Diamond Engagement Ring Buyer's Guide | Rare Carat

Buying an engagement ring can be daunting, intimidating, or even overwhelming, especially if you don’t know where to start. I totally get that… I used to be you! Luckily, I am here today to break down the most popular options and choices into a simple and easy diamond engagement ring buyer’s guide. We are going to talk about basic diamond quality (necessity), standard diamond shapes, and popular engagement ring designs. I promise by the end you will feel so much more comfortable in what you are looking for. Ready to talk diamonds?!

Diamond Quality

Diamonds are graded on the 4 C’s: cut, color, carat weight, clarity. Each of these categories (excluding carat weight) have a range to help define what an excellent diamond is. The combination of these factors is essential in how a diamond is priced… so it is important for you, as a buyer, to know a little about them.

Diamond Cut

A common misconception is that the cut of the stone is referring to its shape, but it’s not. It is actually indicating how the diamond was cut into what you see. As in, did the cutter reach the full potential when cutting the raw rough diamond into a finished one? The scale itself scores from Excellent to Poor. Weird things start to happen with diamonds when the cut is wrong. For example, if a round diamond is cut too shallow it will create a “fish-eye” effect where it noticeably looks like the circular outline of a fish-eye, around the middle of the table, looking back at you. This is just a reflection, but it definitely is not ideal and would receive a lower cut grade. For grading round diamonds, “they” have figured out the exact angles and proportions for the cut to maximize a stone’s potential, hence receiving an excellent cut grade (I wish I was half as smart as whoever “they” are). To sum it up, the cut is important because it really is responsible for allowing the highest brilliance and sparkle to be reflected back at you.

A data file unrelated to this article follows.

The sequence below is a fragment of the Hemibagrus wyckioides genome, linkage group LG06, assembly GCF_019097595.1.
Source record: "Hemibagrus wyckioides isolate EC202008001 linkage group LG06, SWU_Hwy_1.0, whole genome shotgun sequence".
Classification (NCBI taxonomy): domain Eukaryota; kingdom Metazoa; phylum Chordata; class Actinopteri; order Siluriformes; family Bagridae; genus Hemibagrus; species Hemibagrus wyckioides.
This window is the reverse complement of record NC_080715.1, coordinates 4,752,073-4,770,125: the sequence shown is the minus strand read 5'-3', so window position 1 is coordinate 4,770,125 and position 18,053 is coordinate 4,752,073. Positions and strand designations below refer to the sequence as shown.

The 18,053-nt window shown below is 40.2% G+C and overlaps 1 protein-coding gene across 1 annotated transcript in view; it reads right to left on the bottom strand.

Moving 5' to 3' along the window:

a chart showing a rare carat ideal, excellent, very good, good, fair and poor cut grade

Diamond Color

Color is fun because this is where you can choose to sacrifice a little and you’ll never know the difference, or you can be amazing and go for a perfect colorless stone (which is instant bragging rights). Most diamonds do have some sort of slight yellow to brown tint in general, but the color scale ranges from D-Z; with D being colorless and Z being visibly yellowish. Interestingly, the Y-Z grade is only one step away from being saturated enough to be called a “fancy yellow” diamond. The world of fancy colored diamonds drastically increases in price because they are rarer than the standard “colorless” diamond. We start to notice color around K on the scale, which means anything between D-K would be ideal for a standard diamond engagement ring.

Rare Carat Diamond Color Guide showing Colorless (D, E, F) Near-Colorless (G, H, I, J) and Very Faint Yellow (K, L, M) color range

Diamond Carat Weight

When it comes to carat weight, all I can say is the bigger the better (yup, I said it). We love a big diamond, but we love a small diamond too. We are all equal opportunity diamond lovers here. I will offer this advice though; if you don’t care about having a 0.97ct. vs. 1.00ct., or 1.48ct. vs. 1.50ct., etc., the price will be noticeably more affordable for a diamond that looks almost exactly the same (it’s just logistics - double eye roll I know).

Diamond Clarity

Lastly, clarity is hugely important to us because it is literally what we see! Okay technically we see it all, but the ring definitely cannot recover from poor clarity. It is distracting at minimum, or in worst case - structurally compromising. Clarity consists of both the internal and external characteristics of the diamond. However, we really only care about the internal inclusions because those are what dictate the clarity grade for every diamond (see it’s true - what really matters is on the inside). The clarity scale is easier to understand as a visual, so it looks like this.